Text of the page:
Any member country can nominate a candidate, yet by tradition (though not by rule), the position rotates among the different regions of the Commonwealth. It's usually expected that a consensus candidate emerges out of the relevant region, which is currently the Caribbean. Yet ahead of a Caribbean Community (CARICOM) Heads of Government meeting in Barbados next week, regional leaders have not yet coalesced around a single candidate of the three Caribbean competitors currently in the race.
Perhaps the best-known candidate is Dominica's Patricia Scotland. Prominent in the UK, to which she moved as a child, as a former Attorney General, Home Office and Foreign Office minister, she has also worked extensively in the Caribbean and internationally promoting good governance, the rule of law and human rights. She is the architect of the UK-Caribbean Forum and the 'Quintet' of Attorneys-General from the UK, the USA, Canada, New Zealand and Australia, and is also an acknowledged authority on combating violence against women and child abuse.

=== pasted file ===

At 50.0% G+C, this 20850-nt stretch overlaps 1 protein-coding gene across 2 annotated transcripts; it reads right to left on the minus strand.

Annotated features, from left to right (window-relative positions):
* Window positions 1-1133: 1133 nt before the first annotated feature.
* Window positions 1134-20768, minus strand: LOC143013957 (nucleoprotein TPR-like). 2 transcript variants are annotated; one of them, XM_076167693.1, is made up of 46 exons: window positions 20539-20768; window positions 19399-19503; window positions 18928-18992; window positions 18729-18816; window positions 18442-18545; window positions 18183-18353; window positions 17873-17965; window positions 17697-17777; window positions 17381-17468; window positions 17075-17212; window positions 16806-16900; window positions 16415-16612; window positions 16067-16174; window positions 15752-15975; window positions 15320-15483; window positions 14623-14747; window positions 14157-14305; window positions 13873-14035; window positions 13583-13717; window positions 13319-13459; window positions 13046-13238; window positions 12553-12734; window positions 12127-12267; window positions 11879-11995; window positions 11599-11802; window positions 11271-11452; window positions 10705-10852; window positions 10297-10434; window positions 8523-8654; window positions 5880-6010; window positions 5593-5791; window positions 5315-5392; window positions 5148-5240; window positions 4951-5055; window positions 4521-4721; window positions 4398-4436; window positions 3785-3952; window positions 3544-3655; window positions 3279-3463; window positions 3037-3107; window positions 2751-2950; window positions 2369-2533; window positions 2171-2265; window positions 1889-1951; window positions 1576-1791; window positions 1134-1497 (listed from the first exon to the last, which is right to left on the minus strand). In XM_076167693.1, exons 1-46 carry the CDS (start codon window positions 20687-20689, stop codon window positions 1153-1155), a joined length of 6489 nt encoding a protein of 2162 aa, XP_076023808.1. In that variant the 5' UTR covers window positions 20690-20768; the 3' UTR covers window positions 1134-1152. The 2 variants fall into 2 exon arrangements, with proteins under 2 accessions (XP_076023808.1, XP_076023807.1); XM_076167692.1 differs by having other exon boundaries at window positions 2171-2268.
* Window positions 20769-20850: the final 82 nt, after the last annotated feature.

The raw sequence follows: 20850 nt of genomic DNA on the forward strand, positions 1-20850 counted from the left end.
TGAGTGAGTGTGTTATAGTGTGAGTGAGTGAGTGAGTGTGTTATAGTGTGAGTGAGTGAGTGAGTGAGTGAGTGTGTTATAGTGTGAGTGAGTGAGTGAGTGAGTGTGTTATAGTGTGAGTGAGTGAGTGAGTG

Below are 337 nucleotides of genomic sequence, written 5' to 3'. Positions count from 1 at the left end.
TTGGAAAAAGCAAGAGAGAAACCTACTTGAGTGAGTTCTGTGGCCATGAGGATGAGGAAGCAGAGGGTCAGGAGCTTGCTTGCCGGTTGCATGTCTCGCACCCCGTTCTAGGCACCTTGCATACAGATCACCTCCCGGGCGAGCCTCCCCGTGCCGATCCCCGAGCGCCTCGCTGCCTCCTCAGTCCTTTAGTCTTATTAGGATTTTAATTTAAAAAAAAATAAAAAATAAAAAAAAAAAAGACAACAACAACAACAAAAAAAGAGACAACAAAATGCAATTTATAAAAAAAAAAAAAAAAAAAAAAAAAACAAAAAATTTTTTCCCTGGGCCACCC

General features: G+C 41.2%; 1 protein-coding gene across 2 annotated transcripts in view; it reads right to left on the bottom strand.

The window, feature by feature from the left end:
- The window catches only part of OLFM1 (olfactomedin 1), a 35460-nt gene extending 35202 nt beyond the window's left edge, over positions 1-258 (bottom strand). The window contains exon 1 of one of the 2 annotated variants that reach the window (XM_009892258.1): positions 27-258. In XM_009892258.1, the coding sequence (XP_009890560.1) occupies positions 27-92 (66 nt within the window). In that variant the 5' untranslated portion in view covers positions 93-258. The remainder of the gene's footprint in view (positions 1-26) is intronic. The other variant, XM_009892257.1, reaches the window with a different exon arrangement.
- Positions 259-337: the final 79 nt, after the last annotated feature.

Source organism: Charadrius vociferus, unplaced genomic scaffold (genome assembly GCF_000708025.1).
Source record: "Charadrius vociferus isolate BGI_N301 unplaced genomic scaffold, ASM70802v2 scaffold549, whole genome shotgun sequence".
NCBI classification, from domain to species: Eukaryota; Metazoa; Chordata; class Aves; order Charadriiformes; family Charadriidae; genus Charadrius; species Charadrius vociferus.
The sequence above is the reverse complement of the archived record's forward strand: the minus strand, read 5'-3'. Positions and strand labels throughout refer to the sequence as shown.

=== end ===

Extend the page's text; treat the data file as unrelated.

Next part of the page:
The challenge to her candidacy according to some of her opponents is that her career in the UK is a liability, though others would argue that her combination of small island developing state heritage and developed country experience actually means that her life reflects the unique nature of the Commonwealth. She is at any rate undoubtedly a global figure, with a network including a certain prominent female candidate for the US presidency (very pointedly pictured on her website). What's more, at a time when women's representation in high office is under more scrutiny than ever before, Scotland could benefit from that momentum to become the first female Secretary-General of the Commonwealth.
Yet she faces a tough fight. A second significant candidate is the former UK High Commissioner from Antigua and Barbuda, Sir Ronald Sanders, who is well known within Commonwealth circles as a journalist and commentator. A member of the Eminent Persons' Group that produced the controversial 2011 report, his contributions to the reform debate have been considerable. He writes frequently and with authority on matters of concern to small states, most recently rebuking the EU for identifying 12 of these as "tax havens" in a move he describes as "playing dice" with their reputations.